According to the AAA Foundation for Traffic Safety, the number of accidents per mile increase as drivers 65 years and older continue growing older. Excluding teenage drivers, senior drivers who are 80 years and older experience the most car fatalities. Growing older does not mean you can’t continue with everyday life. However, some signs indicate one should stop driving. Here are five ways to tell it’s time to hang up your driving gloves.
1. You’re straining to see
As you age, you may begin to notice a decline in your vision. Being able to see is essential when getting behind the wheel of a vehicle. Many seniors suffer from cataracts, glaucoma, or strained eyes. For example, according to Health in Aging, about one in five seniors 65 years and older have a cataract.
If you notice significant changes in your vision, especially while driving, it’s important to visit an ophthalmologist. Even if your symptoms aren’t as severe as cataracts, if you have itchy eyes, or your eyes become sensitive to light, an eye examination with an ophthalmologist can help determine whether it’s time to hang up the driving gloves or not.
2. Medical conditions
It’s common for seniors to develop underlying health conditions when they age. According to the National Council on Aging, 92% of seniors have a chronic health disease. Some medical conditions are too risky for anyone to be driving on the road.
Conditions such as Parkinson’s disease, Alzheimer’s disease, glaucoma, and dementia can affect the way you drive. For example, seniors with mild Alzheimer’s may be able to drive safely when not traveling far. However, drivers with dementia typically do not have quick decision-making skills, potentially hurting or killing someone on the road.
Depending on your condition, it might be time to hang up your driving gloves.
3. You experience hearing loss
Hearing loss is a common complication among senior citizens. According to the National Institute on Aging, one in three seniors ages 65 through 74 experience hearing loss. Hearing impairment among senior citizens can be a sign of hanging up the driving gloves for many reasons.
There are many reasons why you want to hear on the road, such as needing to hear emergency vehicles and railroad crossings. If you are sitting on a railroad track and do not hear a train coming, you can see how your life could be put in jeopardy.
If you begin to experience hearing loss, schedule an appointment with an otolaryngologist for a hearing exam. You can seek advice from your doctor, and hopefully, he/she can give you guidance about driving safely with your condition. However, take note that Medicare typically does not cover routine hearing exams.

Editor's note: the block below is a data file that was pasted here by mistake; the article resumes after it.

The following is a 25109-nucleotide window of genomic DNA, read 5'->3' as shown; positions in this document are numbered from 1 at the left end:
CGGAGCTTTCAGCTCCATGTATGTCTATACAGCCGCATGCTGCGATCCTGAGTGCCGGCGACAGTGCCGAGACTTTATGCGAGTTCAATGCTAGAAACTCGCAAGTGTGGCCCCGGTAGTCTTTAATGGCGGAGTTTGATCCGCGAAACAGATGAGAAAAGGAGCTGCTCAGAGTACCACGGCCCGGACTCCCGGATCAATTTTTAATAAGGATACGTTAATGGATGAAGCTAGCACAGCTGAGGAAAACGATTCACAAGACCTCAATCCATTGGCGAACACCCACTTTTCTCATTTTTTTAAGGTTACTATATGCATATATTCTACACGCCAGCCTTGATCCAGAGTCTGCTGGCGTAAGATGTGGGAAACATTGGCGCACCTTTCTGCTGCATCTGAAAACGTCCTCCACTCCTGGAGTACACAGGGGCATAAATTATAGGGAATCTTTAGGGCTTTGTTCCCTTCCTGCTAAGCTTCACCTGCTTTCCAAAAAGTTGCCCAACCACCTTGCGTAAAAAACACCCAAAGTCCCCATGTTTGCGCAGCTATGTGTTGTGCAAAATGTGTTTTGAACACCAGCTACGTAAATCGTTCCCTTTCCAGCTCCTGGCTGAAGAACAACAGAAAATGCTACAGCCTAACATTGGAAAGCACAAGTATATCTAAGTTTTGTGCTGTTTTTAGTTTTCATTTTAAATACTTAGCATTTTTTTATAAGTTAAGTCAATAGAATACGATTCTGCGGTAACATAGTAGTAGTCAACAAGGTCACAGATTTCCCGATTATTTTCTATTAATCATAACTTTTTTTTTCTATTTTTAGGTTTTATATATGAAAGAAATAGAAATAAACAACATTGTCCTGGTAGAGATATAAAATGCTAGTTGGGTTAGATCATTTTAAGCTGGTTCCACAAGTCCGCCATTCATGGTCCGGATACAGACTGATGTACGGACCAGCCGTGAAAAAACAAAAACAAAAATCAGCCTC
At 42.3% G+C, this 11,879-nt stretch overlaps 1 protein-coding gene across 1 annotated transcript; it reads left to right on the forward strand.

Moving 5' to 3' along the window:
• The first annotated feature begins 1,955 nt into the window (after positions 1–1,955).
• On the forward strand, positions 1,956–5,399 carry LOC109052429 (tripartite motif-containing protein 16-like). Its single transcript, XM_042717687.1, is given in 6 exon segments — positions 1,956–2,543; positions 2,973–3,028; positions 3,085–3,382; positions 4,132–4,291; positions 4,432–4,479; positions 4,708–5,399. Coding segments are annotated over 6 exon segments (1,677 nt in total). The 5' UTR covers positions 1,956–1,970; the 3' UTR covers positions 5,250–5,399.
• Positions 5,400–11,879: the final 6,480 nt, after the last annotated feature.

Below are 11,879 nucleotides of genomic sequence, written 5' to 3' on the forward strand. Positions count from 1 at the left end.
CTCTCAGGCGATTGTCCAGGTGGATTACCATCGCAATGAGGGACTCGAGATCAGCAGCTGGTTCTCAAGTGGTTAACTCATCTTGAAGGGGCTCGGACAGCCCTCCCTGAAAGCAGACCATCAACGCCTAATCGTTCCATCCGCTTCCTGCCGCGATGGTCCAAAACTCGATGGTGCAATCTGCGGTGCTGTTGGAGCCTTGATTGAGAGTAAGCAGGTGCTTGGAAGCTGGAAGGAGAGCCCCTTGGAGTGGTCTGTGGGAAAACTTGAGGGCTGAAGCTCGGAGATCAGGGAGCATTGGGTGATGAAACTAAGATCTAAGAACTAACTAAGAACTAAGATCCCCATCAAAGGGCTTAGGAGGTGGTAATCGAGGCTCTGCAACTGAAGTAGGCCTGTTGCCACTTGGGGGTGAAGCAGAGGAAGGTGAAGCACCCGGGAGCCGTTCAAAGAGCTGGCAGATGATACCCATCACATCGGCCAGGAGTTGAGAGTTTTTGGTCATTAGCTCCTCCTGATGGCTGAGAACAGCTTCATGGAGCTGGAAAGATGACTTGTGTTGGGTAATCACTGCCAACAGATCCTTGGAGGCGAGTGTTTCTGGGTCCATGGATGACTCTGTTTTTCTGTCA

It’s well known to not drive under the influence of alcohol, and the same applies to medications. Many seniors take medications to help with underlying health conditions. However, it’s common for drugs to have side effects.
Many medications have side effects, such as antipsychotic drugs, codeine, opioid pain relievers, benzodiazepines, and certain over-the-counter allergy medicines. If you take any of these medications and experience drowsiness or blurred vision, you should not get behind the wheel of a vehicle.
Suppose you aren’t sure whether you should be driving while on your medications, consult your doctor or pharmacist about your concerns. You can seek advice on the way to manage your medicines while driving, or you may learn it’s time to hang up your driving gloves.
5. Reaction time is slow
It is natural for your reflexes to be slower when you age. Slower reflexes result in a slower response time to unexpected events that take place on the road, such as someone who swerves or slams on their brakes in front of you.
Now, not moving quickly does not necessarily mean you must stop driving, as you can leave more space between cars or avoid heavy traffic areas. However, if you notice a vast decline in your reflexes, you should consult your doctor. Driving means you are always on defense while on the road. So, it could be a sign to hang up the driving gloves if it’s hard to move quickly and make swift decisions.
Aging does not restrict you from doing everyday activities, such as driving. However, certain signs may indicate it’s not safe for you to be behind the wheel. If any of these five signs apply to you, it might be time to hang up your driving gloves.